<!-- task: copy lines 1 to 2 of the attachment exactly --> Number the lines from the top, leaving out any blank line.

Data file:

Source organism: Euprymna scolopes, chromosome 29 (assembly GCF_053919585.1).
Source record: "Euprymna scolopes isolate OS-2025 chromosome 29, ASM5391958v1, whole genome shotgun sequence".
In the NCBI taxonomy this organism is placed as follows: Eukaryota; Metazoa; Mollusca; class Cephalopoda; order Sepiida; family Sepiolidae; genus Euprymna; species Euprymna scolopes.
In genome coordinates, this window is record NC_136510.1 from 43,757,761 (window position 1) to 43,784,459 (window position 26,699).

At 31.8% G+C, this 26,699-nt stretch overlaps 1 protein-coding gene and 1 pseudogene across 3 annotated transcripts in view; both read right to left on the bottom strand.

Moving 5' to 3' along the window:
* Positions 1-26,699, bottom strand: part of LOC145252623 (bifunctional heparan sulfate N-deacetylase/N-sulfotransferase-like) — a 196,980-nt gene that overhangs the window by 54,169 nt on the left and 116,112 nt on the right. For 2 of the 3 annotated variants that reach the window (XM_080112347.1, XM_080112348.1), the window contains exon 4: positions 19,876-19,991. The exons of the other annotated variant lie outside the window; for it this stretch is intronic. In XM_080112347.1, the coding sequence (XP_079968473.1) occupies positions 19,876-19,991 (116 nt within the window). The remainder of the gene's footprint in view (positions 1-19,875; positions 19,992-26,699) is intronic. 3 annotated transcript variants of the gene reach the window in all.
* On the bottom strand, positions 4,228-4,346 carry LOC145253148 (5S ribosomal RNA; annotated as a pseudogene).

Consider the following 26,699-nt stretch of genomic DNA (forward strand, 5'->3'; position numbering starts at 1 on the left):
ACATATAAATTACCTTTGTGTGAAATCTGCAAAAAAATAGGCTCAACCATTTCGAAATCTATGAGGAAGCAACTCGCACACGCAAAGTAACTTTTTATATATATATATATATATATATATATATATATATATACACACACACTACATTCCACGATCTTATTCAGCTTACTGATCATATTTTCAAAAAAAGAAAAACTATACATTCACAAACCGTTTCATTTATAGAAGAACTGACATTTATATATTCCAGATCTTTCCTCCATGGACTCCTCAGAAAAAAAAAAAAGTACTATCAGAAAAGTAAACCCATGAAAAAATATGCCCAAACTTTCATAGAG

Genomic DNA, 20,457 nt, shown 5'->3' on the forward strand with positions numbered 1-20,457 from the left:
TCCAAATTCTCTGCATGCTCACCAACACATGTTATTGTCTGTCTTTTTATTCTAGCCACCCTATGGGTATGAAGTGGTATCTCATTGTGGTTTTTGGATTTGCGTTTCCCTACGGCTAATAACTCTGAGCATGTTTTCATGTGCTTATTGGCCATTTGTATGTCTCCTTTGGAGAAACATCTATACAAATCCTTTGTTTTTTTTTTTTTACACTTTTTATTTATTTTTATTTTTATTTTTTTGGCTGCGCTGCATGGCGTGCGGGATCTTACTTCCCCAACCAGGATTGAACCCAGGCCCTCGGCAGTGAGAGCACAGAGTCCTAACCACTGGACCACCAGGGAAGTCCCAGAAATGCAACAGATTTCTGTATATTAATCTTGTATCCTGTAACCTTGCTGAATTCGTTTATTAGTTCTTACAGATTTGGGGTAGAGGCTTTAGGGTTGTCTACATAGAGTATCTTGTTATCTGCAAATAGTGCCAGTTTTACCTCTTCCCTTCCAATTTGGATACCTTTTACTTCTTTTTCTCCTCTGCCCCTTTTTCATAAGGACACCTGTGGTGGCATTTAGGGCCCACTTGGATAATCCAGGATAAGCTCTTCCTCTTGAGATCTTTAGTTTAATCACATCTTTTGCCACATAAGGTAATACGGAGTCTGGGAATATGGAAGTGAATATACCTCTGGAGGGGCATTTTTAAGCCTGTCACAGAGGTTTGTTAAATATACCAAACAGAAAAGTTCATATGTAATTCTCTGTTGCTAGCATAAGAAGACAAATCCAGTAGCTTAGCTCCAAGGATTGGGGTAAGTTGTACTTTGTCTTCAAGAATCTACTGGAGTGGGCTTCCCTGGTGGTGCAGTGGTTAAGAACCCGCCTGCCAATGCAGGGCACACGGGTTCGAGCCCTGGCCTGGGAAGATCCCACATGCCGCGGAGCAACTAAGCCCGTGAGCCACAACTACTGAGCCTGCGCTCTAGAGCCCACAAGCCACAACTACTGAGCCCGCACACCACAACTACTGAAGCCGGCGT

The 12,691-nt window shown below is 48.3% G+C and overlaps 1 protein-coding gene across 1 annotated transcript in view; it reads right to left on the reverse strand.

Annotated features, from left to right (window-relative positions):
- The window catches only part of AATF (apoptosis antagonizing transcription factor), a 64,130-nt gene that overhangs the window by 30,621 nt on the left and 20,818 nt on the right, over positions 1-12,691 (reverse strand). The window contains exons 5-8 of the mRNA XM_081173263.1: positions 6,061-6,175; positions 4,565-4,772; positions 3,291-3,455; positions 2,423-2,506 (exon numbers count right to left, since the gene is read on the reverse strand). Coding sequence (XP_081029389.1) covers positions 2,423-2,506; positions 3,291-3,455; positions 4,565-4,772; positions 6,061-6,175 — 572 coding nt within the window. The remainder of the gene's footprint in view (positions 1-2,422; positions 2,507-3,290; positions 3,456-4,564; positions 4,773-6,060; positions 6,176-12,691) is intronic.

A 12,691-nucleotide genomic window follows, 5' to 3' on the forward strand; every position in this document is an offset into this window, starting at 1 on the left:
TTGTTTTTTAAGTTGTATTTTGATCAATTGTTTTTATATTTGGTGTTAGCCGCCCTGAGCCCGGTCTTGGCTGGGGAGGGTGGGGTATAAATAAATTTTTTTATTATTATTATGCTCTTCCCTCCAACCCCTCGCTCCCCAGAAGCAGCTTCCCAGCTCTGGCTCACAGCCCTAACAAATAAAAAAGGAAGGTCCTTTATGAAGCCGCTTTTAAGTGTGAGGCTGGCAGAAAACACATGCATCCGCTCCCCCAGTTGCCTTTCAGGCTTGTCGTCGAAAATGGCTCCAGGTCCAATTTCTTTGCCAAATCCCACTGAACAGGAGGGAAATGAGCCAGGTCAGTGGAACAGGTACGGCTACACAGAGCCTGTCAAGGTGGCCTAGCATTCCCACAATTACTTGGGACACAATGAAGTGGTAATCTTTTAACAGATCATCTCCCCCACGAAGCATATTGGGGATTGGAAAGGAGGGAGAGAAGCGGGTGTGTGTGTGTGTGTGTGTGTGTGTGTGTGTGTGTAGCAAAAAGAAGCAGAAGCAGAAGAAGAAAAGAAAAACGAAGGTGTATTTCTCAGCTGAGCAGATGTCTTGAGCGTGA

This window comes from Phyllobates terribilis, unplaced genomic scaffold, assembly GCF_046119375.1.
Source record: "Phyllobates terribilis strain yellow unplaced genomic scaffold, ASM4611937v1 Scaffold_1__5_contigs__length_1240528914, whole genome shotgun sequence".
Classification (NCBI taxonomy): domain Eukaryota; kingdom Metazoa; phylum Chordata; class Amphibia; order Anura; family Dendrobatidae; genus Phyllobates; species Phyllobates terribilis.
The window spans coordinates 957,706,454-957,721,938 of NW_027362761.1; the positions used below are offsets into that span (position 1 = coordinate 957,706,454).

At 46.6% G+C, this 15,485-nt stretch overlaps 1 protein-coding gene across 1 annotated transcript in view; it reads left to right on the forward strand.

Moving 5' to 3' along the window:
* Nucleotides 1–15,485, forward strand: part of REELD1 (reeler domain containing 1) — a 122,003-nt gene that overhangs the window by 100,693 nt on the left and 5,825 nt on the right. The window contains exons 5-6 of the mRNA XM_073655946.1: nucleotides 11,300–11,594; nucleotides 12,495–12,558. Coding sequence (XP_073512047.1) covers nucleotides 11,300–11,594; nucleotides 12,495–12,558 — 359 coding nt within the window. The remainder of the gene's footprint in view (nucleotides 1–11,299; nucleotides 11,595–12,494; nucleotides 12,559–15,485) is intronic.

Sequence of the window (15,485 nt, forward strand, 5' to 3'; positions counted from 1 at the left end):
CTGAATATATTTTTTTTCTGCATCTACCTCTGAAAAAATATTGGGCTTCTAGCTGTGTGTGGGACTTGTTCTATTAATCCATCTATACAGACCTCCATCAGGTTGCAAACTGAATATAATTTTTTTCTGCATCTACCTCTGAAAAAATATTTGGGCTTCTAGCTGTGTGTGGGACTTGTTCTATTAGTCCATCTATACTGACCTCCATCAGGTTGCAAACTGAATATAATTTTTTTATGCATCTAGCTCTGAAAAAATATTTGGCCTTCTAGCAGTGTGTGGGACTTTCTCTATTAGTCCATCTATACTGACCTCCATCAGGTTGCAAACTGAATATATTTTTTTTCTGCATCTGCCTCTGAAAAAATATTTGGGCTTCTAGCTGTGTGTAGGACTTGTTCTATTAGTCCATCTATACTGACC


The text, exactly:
Source organism: Euprymna scolopes, chromosome 29 (assembly GCF_053919585.1).
Source record: "Euprymna scolopes isolate OS-2025 chromosome 29, ASM5391958v1, whole genome shotgun sequence".